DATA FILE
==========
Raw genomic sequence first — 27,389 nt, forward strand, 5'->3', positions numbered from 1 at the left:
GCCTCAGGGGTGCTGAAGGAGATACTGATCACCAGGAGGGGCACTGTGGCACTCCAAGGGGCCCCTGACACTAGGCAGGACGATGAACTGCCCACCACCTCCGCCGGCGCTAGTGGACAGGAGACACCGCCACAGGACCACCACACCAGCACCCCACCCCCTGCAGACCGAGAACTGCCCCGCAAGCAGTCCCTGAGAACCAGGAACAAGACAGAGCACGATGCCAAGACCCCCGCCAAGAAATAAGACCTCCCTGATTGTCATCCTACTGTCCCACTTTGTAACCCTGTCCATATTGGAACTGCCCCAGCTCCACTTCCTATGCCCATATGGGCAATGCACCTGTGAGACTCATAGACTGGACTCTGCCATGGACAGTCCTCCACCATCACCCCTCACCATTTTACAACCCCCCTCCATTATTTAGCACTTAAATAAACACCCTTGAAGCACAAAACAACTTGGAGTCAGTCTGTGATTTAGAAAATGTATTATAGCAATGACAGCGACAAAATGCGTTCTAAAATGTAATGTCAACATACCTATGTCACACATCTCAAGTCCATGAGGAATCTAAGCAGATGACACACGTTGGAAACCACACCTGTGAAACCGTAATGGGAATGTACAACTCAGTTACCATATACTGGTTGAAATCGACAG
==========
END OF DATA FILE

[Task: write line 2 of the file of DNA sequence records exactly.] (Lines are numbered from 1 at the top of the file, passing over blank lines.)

GCCTCAGGGGTGCTGAAGGAGATACTGATCACCAGGAGGGGCACTGTGGCACTCCAAGGGGCCCCTGACACTAGGCAGGACGATGAACTGCCCACCACCTCCGCCGGCGCTAGTGGACAGGAGACACCGCCACAGGACCACCACACCAGCACCCCACCCCCTGCAGACCGAGAACTGCCCCGCAAGCAGTCCCTGAGAACCAGGAACAAGACAGAGCACGATGCCAAGACCCCCGCCAAGAAATAAGACCTCCCTGATTGTCATCCTACTGTCCCACTTTGTAACCCTGTCCATATTGGAACTGCCCCAGCTCCACTTCCTATGCCCATATGGGCAATGCACCTGTGAGACTCATAGACTGGACTCTGCCATGGACAGTCCTCCACCATCACCCCTCACCATTTTACAACCCCCCTCCATTATTTAGCACTTAAATAAACACCCTTGAAGCACAAAACAACTTGGAGTCAGTCTGTGATTTAGAAAATGTATTATAGCAATGACAGCGACAAAATGCGTTCTAAAATGTAATGTCAACATACCTATGTCACACATCTCAAGTCCATGAGGAATCTAAGCAGATGACACACGTTGGAAACCACACCTGTGAAACCGTAATGGGAATGTACAACTCAGTTACCATATACTGGTTGAAATCGACAG